Apostrophe Decision Chart

After a recent Proof That blog post about apostrophes and plurals, I had someone ask the question about words that end in “s” and how you make those words possessive. As much as I see it done wrong and as many questions as I get regarding plurals vs. possessives, I know it is a difficult concept to grasp, so I introduce an Apostrophe Decision Chart! You just check the boxes that answer the question about what you’re trying to do and it will help you decide if your word is possessive and needs an apostrophe, is a plural, or just needs to be left alone. There are several articles and Grammar Giggles on Proof That blog about apostrophes, possessives, and plurals, including one of the very first blog posts “Apostrophail.” You can search proofthatblog.com in the search box on the right-hand side of the home page for other articles about apostrophes and other topics you may be struggling with. But for this Apostrophe Decision Chart, let me know if it helps you or if it just complicates things for you. Everyone learns differently and my hope is that this will help those who need it to have an easier time figuring out whether or not to use an apostrophe and then how to use the apostrophe if one is needed. The Apostrophe Decision Chart is located in the Files section of proofthatblog.com or click here.

“Apostrophe, Brunswick Centre, London WC1” by Kake . is licensed under CC BY-NC-SA 2.0

Grammar Giggle – Slow Down And Get It Right

I think news outlets are the worst at trying to get news headlines out quickly so they can beat their competition to it, but that sometimes leads to mistakes that shouldn’t be made. In this case, it looks to me like the headline was edited, but they didn’t edit the entire headline–just replaced one phrase with another, but didn’t remove all of the pieces of the replaced phrase. You will be amazed at how much the quality of your writing will improve if you will just slow down and actually read what you are writing.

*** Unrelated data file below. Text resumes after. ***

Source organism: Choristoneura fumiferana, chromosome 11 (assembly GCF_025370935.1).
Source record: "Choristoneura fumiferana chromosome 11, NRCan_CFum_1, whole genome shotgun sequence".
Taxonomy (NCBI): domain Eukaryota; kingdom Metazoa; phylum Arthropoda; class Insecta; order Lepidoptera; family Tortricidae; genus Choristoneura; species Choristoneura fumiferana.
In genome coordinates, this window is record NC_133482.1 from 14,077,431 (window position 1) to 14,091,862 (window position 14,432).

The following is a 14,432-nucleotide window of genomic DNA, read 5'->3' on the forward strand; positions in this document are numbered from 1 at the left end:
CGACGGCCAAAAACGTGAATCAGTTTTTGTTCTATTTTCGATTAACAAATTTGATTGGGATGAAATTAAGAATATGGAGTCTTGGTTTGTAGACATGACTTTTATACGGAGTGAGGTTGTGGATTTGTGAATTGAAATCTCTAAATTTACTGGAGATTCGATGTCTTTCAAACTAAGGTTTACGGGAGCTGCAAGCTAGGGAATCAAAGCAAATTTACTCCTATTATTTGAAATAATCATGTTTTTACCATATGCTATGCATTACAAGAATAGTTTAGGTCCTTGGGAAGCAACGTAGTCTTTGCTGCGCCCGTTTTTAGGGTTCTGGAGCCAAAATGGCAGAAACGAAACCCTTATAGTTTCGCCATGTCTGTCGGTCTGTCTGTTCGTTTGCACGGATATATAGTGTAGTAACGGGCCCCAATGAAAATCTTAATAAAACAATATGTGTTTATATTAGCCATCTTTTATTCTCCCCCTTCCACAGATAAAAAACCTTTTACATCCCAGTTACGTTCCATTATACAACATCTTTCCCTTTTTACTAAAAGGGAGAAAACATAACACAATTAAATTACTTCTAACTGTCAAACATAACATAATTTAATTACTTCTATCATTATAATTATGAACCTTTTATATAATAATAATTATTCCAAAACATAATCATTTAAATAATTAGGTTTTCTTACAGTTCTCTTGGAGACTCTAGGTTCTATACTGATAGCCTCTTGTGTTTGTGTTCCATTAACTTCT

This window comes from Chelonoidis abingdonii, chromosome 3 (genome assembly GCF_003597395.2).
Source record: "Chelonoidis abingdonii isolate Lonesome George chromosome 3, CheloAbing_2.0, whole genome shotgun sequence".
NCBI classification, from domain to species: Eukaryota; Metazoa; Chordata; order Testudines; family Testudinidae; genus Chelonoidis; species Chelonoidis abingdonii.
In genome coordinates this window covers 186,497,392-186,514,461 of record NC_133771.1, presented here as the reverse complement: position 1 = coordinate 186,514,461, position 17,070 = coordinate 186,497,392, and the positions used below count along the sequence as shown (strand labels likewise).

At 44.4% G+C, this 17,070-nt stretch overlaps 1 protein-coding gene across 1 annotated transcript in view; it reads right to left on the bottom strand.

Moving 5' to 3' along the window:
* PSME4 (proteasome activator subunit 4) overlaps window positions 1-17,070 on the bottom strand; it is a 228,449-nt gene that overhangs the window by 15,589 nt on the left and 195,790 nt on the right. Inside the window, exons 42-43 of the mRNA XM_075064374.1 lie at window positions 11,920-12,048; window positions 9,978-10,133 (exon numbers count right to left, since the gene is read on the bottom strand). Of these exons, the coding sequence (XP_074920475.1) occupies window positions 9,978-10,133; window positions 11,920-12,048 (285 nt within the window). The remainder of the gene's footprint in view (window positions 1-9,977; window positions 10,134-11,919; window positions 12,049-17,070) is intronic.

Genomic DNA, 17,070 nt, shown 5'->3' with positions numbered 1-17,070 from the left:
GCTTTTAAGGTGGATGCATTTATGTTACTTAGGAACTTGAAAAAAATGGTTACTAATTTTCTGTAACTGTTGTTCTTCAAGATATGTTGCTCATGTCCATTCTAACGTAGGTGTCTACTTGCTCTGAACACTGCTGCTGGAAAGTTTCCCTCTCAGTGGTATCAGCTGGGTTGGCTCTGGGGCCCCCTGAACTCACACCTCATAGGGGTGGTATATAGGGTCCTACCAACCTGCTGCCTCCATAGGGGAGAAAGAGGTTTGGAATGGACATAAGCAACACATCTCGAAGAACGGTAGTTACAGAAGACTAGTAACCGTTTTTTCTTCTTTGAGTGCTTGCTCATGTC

Grammar Giggle – Envelop/Envelope

A reader sent this one to me. It took some researching for me to confirm that the warm water would “envelop” your body. Here is the Merriam Webster online dictionary definition of “envelop” and “envelope”

  • Envelop – transitive verb
    • 1: to enclose or enfold completely with or as if with a covering
  • Envelope – noun
    • 2: something that envelops: WRAPPER
      • the envelope of air around the earth

A transitive verb is defined as “a verb that requires a direct object, which is a noun, pronoun, or noun phrase that follows the verb and completes the sentence’s meaning by indicating the person or thing that receives the action of the verb.”

In this example, you are talking about the action the water takes on your body (direct object, which is a noun). Envelop is the correct word here because it will “enclose or enfold completely with or as if with a covering.”

Grammar Giggle – Apostrophes and Plurals

This example illustrates my pet peeve–using apostrophes to make a word plural. This was in our local Motor Vehicle Division office where I was renewing my driver’s license. They used the apostrophe incorrectly not once, but twice! Let me say this again, louder for the people in the back: You do not use an apostrophe to make a word plural. You only need the letters “s” or “es” for that depending on the word. You use an apostrophe only for showing possession or in a contraction to show where a letter or letters have been left out. If you have questions about that, check out Astrophail!

Grammar Giggle – Happy Monther’s Day!

A friend sent this to me and then I saw it over and over again in Facebook ads–always spelled this way. My friend wondered if the editor of the ad had trouble with their own mother and wasn’t sure if it should be “Monster” or “Mother,” so they combined it.